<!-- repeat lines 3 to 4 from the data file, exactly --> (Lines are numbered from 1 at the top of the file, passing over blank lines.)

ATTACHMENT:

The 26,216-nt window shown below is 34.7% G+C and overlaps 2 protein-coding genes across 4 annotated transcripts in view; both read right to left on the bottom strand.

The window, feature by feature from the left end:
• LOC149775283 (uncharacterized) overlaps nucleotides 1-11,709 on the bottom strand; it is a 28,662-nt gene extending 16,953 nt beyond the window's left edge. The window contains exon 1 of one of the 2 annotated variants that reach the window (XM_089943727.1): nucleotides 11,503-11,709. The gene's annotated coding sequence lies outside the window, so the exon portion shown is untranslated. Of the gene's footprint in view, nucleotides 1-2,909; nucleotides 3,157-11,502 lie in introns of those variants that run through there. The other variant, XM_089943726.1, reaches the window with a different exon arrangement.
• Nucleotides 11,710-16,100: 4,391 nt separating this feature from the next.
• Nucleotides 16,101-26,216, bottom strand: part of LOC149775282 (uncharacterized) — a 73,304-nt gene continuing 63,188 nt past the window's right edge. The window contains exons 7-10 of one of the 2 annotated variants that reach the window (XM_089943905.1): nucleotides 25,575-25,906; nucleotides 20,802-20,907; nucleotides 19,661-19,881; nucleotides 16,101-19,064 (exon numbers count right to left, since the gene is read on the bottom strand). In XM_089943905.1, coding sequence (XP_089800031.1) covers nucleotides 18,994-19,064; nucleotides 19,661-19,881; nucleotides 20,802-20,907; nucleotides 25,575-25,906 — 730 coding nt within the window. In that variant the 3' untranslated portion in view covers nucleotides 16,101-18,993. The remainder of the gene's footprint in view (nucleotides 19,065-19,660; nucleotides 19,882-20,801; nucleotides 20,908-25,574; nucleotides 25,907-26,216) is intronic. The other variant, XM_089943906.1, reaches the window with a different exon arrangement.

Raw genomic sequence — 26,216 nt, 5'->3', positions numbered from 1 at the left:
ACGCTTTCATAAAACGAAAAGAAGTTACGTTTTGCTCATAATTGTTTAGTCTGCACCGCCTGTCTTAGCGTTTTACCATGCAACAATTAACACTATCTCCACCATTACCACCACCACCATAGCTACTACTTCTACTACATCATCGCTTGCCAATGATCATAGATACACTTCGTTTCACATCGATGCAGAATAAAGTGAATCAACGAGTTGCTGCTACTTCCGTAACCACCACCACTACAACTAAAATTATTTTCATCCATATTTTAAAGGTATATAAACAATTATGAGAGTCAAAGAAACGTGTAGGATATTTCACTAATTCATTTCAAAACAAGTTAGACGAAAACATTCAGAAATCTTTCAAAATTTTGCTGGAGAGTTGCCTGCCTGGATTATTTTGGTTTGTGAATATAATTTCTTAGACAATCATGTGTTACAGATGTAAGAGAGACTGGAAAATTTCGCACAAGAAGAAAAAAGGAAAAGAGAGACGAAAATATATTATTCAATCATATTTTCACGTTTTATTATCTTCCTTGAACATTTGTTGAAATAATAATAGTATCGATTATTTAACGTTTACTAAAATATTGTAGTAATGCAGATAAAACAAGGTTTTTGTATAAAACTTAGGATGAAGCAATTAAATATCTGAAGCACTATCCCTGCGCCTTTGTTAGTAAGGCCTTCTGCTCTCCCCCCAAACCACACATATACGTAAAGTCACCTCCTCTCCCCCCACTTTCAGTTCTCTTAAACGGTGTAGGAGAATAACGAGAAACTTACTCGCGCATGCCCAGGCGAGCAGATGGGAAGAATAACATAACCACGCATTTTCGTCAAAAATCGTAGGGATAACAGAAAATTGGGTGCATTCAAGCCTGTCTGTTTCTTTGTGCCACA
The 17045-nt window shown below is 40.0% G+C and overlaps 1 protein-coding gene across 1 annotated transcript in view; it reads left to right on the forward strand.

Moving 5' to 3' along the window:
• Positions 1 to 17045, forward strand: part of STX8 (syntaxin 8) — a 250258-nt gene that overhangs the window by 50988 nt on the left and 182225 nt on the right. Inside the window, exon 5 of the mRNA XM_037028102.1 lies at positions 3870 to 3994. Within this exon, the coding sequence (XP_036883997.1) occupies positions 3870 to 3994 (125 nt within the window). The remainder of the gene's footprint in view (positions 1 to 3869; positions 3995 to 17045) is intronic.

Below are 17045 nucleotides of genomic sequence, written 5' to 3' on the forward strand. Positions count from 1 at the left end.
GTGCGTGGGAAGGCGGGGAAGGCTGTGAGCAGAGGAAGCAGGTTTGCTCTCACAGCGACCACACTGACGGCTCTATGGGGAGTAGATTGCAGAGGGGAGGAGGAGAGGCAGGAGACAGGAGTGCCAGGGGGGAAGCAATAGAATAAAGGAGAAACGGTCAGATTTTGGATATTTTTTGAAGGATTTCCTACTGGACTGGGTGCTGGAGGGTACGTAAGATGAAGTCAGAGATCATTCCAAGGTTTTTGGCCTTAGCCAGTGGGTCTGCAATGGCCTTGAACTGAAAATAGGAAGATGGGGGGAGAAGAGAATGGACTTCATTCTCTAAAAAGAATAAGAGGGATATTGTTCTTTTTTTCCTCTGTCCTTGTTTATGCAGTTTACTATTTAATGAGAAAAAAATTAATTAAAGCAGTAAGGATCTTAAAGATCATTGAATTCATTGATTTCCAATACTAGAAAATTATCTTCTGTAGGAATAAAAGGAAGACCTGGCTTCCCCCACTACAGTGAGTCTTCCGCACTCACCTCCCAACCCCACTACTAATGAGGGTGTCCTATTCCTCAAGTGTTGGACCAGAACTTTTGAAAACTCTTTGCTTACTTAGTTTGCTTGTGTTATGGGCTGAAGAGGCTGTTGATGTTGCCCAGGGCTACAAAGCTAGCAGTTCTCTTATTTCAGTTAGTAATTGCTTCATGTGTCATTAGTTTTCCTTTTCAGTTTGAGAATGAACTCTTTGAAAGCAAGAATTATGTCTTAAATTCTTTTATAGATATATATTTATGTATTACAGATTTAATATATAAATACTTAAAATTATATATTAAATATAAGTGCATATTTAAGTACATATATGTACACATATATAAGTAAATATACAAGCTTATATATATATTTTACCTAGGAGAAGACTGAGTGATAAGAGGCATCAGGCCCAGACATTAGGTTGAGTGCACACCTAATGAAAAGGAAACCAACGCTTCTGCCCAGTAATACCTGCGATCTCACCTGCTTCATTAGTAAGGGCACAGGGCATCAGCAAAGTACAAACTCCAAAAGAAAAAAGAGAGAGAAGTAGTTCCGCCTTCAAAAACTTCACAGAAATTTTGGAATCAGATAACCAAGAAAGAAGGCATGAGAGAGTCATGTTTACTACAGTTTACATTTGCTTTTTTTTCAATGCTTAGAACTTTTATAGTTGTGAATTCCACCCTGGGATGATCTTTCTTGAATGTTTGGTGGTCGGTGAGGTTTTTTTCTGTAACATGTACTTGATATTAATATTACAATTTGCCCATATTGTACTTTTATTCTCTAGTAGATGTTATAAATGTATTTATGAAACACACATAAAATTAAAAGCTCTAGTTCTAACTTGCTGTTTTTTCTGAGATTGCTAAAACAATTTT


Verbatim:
• LOC149775283 (uncharacterized) overlaps nucleotides 1-11,709 on the bottom strand; it is a 28,662-nt gene extending 16,953 nt beyond the window's left edge. The window contains exon 1 of one of the 2 annotated variants that reach the window (XM_089943727.1): nucleotides 11,503-11,709. The gene's annotated coding sequence lies outside the window, so the exon portion shown is untranslated. Of the gene's footprint in view, nucleotides 1-2,909; nucleotides 3,157-11,502 lie in introns of those variants that run through there. The other variant, XM_089943726.1, reaches the window with a different exon arrangement.
• Nucleotides 11,710-16,100: 4,391 nt separating this feature from the next.